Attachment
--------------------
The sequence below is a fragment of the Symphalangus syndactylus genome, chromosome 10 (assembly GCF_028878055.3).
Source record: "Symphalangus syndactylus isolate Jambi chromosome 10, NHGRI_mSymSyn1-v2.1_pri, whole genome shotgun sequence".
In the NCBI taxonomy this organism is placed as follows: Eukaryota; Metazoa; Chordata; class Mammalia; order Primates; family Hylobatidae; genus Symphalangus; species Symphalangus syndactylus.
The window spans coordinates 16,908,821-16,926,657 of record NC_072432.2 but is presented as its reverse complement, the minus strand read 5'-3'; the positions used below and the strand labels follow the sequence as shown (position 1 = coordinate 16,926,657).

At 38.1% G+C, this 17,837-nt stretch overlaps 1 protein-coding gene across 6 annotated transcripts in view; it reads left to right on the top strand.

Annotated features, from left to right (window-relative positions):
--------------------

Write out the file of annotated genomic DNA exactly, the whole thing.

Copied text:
The sequence below is a fragment of the Symphalangus syndactylus genome, chromosome 10 (assembly GCF_028878055.3).
Source record: "Symphalangus syndactylus isolate Jambi chromosome 10, NHGRI_mSymSyn1-v2.1_pri, whole genome shotgun sequence".
In the NCBI taxonomy this organism is placed as follows: Eukaryota; Metazoa; Chordata; class Mammalia; order Primates; family Hylobatidae; genus Symphalangus; species Symphalangus syndactylus.
The window spans coordinates 16,908,821-16,926,657 of record NC_072432.2 but is presented as its reverse complement, the minus strand read 5'-3'; the positions used below and the strand labels follow the sequence as shown (position 1 = coordinate 16,926,657).

At 38.1% G+C, this 17,837-nt stretch overlaps 1 protein-coding gene across 6 annotated transcripts in view; it reads left to right on the top strand.

Annotated features, from left to right (window-relative positions):